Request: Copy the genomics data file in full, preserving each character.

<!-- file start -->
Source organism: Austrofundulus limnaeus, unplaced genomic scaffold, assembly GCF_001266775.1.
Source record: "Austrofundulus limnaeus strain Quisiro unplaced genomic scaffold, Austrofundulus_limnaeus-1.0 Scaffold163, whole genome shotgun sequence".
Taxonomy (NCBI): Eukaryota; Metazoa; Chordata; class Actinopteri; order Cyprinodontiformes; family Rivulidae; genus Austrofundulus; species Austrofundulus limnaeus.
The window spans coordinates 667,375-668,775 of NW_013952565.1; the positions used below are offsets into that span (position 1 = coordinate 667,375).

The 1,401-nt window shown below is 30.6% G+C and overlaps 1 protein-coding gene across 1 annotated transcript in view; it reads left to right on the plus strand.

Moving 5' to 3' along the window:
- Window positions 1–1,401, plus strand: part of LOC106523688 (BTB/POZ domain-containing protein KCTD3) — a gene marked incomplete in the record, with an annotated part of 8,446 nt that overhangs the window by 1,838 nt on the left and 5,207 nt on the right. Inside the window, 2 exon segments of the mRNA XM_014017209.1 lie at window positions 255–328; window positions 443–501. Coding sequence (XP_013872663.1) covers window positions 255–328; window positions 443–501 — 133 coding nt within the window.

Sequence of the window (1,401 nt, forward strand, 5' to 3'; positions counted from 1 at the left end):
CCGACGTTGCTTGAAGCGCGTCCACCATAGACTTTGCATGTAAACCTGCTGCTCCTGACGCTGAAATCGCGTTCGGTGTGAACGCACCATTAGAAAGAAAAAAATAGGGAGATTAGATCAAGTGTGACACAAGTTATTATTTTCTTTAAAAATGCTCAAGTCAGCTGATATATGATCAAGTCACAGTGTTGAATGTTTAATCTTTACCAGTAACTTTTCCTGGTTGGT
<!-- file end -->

Source organism: Austrofundulus limnaeus, unplaced genomic scaffold, assembly GCF_001266775.1.
Source record: "Austrofundulus limnaeus strain Quisiro unplaced genomic scaffold, Austrofundulus_limnaeus-1.0 Scaffold163, whole genome shotgun sequence".
Taxonomy (NCBI): Eukaryota; Metazoa; Chordata; class Actinopteri; order Cyprinodontiformes; family Rivulidae; genus Austrofundulus; species Austrofundulus limnaeus.
The window spans coordinates 667,375-668,775 of NW_013952565.1; the positions used below are offsets into that span (position 1 = coordinate 667,375).

The 1,401-nt window shown below is 30.6% G+C and overlaps 1 protein-coding gene across 1 annotated transcript in view; it reads left to right on the plus strand.

Moving 5' to 3' along the window:
- Window positions 1–1,401, plus strand: part of LOC106523688 (BTB/POZ domain-containing protein KCTD3) — a gene marked incomplete in the record, with an annotated part of 8,446 nt that overhangs the window by 1,838 nt on the left and 5,207 nt on the right. Inside the window, 2 exon segments of the mRNA XM_014017209.1 lie at window positions 255–328; window positions 443–501. Coding sequence (XP_013872663.1) covers window positions 255–328; window positions 443–501 — 133 coding nt within the window.

Sequence of the window (1,401 nt, forward strand, 5' to 3'; positions counted from 1 at the left end):
CCGACGTTGCTTGAAGCGCGTCCACCATAGACTTTGCATGTAAACCTGCTGCTCCTGACGCTGAAATCGCGTTCGGTGTGAACGCACCATTAGAAAGAAAAAAATAGGGAGATTAGATCAAGTGTGACACAAGTTATTATTTTCTTTAAAAATGCTCAAGTCAGCTGATATATGATCAAGTCACAGTGTTGAATGTTTAATCTTTACCAGTAACTTTTCCTGGTTGGT